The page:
Need more proof? Watch this YouTube video from Prof. James Duane, a law professor at Regent Law School and a former defense attorney for all the reasons you should never talk to the police — especially if you are innocent. (And if you don’t believe him, watch the Part 2 of the video where VA Beach Police Officer George Bruch reiterates the same advice.) For instance, one of the nefarious ways discussed in the video that police get an innocent person to confess is to write an “apology letter” to the crime victim. This letter is then used as the written and signed confession at trial. And it always works.

Because once a jury hears your confession, your chances at trial decrease significantly (81% of people who were innocent but confessed and went to trial were convicted).


Kassin, S.M. (2008). False confessions: Causes, consequences and implications for reform. Current Directions in Psychological Science, 17(4), 249-253.

Why Do Innocent People Confess?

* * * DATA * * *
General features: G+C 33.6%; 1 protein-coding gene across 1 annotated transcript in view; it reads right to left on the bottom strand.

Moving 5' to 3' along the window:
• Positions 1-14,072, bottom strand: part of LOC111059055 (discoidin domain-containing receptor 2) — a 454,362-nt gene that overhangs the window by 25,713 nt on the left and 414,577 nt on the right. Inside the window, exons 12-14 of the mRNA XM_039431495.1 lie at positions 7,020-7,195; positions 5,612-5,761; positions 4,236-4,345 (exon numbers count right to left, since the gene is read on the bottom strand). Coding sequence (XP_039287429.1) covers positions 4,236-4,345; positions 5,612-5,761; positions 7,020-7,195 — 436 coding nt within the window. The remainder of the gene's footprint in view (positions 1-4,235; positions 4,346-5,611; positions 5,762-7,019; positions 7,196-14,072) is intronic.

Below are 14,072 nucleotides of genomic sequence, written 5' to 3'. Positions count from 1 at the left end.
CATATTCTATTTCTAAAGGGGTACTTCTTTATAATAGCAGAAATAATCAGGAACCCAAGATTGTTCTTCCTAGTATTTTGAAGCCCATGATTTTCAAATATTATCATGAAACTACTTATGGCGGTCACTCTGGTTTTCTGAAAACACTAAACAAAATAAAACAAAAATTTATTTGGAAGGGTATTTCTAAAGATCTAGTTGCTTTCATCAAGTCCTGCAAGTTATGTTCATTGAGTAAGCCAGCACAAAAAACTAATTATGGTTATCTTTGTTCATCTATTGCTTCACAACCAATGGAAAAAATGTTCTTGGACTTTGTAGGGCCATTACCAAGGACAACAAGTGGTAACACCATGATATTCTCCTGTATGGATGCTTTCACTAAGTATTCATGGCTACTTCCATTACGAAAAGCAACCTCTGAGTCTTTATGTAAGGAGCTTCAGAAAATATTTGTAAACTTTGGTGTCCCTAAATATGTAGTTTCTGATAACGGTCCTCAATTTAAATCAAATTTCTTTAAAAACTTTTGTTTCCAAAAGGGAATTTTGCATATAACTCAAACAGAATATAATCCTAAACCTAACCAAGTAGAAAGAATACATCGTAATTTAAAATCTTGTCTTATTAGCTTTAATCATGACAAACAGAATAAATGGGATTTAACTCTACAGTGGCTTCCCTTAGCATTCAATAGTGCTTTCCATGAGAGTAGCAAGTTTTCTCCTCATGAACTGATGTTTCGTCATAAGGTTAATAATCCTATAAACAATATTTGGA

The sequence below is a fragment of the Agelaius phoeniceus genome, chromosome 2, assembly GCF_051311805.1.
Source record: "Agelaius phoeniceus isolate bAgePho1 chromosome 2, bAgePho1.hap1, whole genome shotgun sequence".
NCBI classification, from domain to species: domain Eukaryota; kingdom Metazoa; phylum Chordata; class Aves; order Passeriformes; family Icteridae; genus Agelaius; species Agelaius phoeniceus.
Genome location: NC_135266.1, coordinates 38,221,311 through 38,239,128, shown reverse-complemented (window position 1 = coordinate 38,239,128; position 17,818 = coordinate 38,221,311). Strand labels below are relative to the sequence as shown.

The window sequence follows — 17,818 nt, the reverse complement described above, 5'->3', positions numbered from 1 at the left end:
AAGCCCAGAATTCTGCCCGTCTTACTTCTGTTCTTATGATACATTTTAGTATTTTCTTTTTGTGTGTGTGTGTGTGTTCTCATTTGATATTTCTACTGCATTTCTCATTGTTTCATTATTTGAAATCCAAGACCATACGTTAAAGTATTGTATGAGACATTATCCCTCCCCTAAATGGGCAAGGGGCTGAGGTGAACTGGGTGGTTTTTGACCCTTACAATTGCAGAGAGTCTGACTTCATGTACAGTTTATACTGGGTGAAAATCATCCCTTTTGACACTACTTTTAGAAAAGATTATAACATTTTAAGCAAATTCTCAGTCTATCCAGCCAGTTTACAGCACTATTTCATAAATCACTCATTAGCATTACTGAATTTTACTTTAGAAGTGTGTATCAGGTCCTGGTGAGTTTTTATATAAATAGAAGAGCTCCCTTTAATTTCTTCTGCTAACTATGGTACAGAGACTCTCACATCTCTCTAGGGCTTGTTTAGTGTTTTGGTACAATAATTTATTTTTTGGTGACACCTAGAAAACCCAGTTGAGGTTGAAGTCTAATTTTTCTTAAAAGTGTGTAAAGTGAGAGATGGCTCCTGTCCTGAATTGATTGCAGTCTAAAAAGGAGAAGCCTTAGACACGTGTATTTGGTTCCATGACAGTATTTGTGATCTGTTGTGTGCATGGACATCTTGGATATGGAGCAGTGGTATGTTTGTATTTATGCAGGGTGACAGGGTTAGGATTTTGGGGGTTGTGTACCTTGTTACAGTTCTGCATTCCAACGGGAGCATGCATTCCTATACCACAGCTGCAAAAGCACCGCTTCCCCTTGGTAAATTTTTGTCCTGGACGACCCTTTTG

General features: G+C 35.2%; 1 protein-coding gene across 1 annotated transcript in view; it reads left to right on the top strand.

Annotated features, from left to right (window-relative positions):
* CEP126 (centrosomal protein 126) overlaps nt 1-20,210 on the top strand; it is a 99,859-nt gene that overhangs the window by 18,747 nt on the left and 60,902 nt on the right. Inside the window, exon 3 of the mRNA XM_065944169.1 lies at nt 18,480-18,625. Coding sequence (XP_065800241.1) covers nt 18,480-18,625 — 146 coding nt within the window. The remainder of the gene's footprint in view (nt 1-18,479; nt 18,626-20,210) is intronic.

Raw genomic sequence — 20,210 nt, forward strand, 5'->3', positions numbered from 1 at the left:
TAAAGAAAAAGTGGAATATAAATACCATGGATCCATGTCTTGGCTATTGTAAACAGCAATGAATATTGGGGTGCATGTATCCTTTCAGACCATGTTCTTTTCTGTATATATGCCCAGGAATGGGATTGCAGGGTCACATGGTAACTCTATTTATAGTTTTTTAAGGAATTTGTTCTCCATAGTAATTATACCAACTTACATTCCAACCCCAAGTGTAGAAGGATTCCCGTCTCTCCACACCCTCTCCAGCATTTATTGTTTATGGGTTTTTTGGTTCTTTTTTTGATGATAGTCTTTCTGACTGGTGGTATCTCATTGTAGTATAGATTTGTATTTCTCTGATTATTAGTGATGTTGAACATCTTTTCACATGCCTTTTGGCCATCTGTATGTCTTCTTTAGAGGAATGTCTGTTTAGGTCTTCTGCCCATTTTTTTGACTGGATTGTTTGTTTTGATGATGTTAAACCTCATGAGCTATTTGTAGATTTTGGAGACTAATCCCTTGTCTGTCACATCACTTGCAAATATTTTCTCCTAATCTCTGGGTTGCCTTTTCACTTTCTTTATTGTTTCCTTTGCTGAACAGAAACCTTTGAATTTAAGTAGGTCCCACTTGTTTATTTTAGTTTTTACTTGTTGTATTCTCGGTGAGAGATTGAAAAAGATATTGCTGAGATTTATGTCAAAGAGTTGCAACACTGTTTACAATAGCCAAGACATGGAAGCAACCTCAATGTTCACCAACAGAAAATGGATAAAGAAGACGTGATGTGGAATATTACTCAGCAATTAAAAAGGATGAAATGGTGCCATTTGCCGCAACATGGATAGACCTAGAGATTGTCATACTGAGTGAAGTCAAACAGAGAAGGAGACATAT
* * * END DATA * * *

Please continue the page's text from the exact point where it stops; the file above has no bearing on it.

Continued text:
John M. Grohol, Psy.D.

Dr. John Grohol is the founder of Psych Central. He is a psychologist, author, researcher, and expert in mental health online, and has been writing about online behavior, mental health and psychology issues since 1995. Dr. Grohol has a Master's degree and doctorate in clinical psychology from Nova Southeastern University. Dr. Grohol sits on the editorial board of the journal Computers in Human Behavior and is a founding board member of the Society for Participatory Medicine. You can learn more about Dr. John Grohol here.

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APA Reference
Grohol, J. (2018). Why Do Innocent People Confess?. Psych Central. Retrieved on December 1, 2020, from
Scientifically Reviewed
Last updated: 8 Jul 2018 (Originally: 12 Aug 2008)
Last reviewed: By a member of our scientific advisory board on 8 Jul 2018